Eating as Much Bread As I Want Isn’t Freedom!

Growing up, I loved eating out because restaurant meals meant an unending supply of bread and butter. Hard rolls were my favorite. Winding my way to our table at one family night out, I spied hard rolls adorning the place settings. I was ecstatic! Even before the waiter came to take our order, I asked him for more rolls so many times that the poor guy finally gave up and brought me a giant bowl of them. Although this gesture may have been meant as a dig at my gluttony, I couldn’t have been happier. Unabashed, I eyed my booty, dug in, and ate my fill.

We think that choice is freedom but the opposite is actually true. In the mixed up crazy world of being overly involved with food, choice is bondage. If I’ve made a plan for myself, while it may be true that I’ve eliminated spontaneity and choice in the moment, but I’ve also eliminated the gut wrenching internal debates of “should I or shouldn’t I indulge” and blocked the Pleasure Seeking Child’s access point. If my decision is already made, she doesn’t have a chance to sneak in and sway me in the direction of eating the wrong foods and eating too much, a decision that I’m bound to regret later.

This notion of, “Getting to eat whatever I want and as much as I want” is a fantasy most of us have had at one time or another. It’s brought to us by: none other than our good friend the Child and surprise, surprise, it leads us in the direction of suffering. Imagining that other people get to eat whatever they want and not gain weight, we get jealous and decide we’ve been dealt a lousy hand in the card game of life. “Why can’t I do that too,” the Child whines.

Let’s follow this idea through to conclusion. Imagine that you can eat as much junk as you want and stay thin. Okay, I concede that you get to look good and enjoy the taste pleasure of the junk. But let’s look at the whole picture. Here is the downside that the Child doesn’t want you to see:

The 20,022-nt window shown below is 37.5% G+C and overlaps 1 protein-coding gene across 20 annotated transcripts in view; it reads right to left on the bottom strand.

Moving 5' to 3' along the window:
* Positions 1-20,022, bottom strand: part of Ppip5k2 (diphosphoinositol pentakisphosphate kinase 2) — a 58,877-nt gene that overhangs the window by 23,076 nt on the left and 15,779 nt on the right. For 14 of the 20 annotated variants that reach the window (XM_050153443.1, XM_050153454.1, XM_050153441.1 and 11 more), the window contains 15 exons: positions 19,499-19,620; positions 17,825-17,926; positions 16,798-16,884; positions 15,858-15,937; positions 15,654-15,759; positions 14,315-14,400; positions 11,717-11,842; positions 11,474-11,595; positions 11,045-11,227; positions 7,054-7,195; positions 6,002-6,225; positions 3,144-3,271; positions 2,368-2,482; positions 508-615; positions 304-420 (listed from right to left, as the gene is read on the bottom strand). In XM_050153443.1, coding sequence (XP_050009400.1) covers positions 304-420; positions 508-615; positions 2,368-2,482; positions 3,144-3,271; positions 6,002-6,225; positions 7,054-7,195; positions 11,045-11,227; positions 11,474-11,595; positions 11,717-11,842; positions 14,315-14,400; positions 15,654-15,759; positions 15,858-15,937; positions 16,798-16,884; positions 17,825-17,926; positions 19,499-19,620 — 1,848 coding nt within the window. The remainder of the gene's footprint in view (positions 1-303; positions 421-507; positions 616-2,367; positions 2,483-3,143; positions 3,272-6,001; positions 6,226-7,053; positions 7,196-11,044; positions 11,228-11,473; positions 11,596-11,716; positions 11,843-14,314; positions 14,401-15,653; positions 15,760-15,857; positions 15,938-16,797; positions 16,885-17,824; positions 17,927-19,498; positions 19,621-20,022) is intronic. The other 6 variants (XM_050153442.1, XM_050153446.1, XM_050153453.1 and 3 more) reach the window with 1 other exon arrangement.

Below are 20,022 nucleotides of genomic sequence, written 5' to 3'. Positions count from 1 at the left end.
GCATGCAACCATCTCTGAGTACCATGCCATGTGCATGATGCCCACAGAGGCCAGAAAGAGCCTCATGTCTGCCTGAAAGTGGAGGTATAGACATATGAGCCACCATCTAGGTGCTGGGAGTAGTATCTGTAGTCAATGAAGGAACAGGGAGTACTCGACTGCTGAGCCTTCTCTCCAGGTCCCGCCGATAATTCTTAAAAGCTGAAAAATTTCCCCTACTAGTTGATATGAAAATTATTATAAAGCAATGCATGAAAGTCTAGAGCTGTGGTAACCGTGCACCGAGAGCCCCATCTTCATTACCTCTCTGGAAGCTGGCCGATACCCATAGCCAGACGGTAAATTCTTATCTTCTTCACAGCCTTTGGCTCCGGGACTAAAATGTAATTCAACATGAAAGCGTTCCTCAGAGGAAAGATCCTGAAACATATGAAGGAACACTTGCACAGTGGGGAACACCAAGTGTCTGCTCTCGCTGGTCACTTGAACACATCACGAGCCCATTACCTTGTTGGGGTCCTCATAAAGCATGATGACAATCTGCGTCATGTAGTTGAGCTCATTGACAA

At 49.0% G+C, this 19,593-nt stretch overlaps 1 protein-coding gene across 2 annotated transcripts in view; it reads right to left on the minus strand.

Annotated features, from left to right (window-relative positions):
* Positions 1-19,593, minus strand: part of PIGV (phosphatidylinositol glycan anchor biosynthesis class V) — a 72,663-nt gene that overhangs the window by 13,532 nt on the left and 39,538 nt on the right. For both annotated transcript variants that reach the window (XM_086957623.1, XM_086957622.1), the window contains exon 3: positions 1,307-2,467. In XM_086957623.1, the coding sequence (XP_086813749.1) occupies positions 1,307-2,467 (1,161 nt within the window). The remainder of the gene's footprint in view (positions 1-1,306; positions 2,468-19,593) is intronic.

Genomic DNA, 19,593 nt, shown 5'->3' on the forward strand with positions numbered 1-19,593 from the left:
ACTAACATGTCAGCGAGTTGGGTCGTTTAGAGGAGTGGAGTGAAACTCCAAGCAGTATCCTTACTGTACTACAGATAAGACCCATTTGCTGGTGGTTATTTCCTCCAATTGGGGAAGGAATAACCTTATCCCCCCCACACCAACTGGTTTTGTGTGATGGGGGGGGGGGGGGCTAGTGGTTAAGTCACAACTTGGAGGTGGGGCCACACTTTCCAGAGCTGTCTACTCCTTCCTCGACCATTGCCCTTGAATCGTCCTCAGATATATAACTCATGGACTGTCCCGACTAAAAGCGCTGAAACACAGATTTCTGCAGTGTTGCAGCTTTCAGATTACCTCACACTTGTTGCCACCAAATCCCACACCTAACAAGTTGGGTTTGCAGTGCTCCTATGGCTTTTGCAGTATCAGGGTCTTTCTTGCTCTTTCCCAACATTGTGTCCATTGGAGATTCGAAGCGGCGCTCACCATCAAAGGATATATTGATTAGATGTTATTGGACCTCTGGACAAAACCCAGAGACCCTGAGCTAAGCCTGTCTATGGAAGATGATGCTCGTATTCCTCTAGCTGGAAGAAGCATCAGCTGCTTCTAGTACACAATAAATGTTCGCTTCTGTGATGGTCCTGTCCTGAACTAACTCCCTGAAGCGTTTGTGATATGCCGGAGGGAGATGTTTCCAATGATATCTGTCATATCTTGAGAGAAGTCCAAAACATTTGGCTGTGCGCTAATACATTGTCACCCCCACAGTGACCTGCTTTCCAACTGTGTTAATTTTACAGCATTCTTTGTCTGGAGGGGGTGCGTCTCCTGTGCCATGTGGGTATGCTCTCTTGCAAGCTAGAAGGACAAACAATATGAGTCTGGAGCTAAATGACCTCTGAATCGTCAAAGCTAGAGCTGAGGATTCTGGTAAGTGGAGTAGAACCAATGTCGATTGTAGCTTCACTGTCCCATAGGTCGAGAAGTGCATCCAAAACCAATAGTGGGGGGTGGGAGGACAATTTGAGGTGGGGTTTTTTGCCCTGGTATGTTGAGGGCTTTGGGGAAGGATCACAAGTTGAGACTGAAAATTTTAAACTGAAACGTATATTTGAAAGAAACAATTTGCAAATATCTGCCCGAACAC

1. One of the definitions of junk is it’s not satisfying and you can’t stop eating it. By playing out this fantasy, you’re eating mostly junk, and there is no off switch on that stuff. As a result, you’re overfilling your stomach, and your new daily experience of life is feeling bloated, lethargic, and uncomfortable.
  2. Junk has little or no nutritional value. You’re not giving your body the nutrition is needs, so you are becoming more and more unhealthy.
  3. If sugar is in the mix, you’re experiencing mood swings and the people around you aren’t about to award you any popularity prizes.
  4. Finally, and this is a big one: you feel out of control around junk. Of course you may counter, “So what if I feel out of control, I can eat as much as I want, remember? That’s the whole point of this fantasy.” But feeling out of control around food is no fun. There’s no freedom in it. It doesn’t feel good to be addicted to a substance and not be able to stop.

There you have it: the whole picture of getting what we thought we wanted. What we discovered is like all other desires that come to us courtesy of the ego, this one is empty and brings suffering. Being able to eat as much junk as we want is the booby prize!